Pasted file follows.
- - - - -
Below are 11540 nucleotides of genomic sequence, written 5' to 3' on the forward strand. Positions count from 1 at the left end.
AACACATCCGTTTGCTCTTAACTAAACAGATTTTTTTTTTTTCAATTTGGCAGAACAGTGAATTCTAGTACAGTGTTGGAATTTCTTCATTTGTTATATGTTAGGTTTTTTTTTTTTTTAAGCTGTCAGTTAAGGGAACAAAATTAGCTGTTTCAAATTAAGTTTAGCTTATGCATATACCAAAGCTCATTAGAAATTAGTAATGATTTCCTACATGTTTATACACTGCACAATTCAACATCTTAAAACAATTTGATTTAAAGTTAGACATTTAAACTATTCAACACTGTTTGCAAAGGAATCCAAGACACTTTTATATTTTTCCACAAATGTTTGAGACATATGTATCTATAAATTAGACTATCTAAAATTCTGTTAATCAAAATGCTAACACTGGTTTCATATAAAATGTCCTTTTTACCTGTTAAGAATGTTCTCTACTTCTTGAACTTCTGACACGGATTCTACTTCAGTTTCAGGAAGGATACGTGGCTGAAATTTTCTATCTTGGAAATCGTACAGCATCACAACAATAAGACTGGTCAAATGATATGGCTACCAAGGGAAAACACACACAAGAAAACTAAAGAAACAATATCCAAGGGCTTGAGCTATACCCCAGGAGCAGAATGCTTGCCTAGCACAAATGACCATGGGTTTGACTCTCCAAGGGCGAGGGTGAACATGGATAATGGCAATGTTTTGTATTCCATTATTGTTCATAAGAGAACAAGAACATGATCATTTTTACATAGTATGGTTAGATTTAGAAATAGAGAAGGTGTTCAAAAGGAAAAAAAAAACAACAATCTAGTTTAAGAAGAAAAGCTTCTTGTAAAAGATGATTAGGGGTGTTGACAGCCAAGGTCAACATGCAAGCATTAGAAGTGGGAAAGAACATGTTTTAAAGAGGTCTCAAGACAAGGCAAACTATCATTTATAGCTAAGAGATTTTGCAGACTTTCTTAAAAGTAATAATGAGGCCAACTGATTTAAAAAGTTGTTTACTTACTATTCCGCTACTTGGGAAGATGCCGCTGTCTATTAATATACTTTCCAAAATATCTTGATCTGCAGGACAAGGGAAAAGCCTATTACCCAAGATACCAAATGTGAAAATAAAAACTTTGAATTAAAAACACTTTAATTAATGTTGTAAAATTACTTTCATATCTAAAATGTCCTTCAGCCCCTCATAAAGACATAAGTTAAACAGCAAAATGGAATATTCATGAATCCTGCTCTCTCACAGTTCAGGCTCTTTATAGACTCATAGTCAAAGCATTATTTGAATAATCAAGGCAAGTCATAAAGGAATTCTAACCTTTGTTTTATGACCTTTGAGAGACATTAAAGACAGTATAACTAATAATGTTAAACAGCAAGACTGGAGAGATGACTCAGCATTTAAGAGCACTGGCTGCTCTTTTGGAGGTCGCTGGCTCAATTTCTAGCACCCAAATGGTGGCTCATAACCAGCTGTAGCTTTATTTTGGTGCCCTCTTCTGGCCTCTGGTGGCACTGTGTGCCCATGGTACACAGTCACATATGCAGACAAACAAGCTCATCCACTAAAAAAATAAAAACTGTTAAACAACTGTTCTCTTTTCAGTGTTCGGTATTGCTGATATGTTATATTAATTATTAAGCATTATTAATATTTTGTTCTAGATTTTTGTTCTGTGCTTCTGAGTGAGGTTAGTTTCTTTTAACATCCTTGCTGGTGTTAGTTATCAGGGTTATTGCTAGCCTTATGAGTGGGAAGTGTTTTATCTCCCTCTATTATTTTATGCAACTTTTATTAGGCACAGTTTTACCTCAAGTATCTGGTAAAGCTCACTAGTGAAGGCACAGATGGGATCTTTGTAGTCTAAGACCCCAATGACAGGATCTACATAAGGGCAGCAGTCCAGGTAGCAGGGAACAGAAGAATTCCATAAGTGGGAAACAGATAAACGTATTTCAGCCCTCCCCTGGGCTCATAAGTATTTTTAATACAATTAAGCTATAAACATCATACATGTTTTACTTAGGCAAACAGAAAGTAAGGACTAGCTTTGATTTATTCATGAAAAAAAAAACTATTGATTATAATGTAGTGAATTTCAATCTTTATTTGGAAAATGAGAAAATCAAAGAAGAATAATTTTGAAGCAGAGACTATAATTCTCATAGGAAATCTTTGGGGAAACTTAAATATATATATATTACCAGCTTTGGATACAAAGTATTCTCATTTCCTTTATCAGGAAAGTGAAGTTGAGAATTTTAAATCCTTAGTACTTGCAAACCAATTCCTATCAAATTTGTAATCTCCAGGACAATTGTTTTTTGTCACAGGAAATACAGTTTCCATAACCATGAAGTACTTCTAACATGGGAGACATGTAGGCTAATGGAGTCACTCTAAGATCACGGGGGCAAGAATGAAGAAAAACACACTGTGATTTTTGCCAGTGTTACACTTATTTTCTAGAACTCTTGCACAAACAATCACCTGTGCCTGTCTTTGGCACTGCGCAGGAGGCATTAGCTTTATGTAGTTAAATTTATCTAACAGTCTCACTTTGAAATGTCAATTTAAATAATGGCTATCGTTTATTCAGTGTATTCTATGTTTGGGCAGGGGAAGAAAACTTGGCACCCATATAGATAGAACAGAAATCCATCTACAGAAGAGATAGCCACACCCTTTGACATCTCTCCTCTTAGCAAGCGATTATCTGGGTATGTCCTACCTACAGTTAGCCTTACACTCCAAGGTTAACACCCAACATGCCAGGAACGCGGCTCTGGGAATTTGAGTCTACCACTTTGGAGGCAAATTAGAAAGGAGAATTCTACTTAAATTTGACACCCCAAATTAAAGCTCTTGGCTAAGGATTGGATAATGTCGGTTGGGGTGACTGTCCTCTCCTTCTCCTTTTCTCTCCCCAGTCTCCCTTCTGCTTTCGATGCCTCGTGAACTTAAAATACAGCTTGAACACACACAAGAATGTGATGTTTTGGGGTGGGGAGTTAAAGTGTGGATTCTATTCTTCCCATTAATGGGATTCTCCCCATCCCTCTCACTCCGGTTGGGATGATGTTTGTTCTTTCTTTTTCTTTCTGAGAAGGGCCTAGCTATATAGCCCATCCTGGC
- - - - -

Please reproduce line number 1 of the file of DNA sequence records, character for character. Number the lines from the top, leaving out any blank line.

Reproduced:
Below are 11540 nucleotides of genomic sequence, written 5' to 3' on the forward strand. Positions count from 1 at the left end.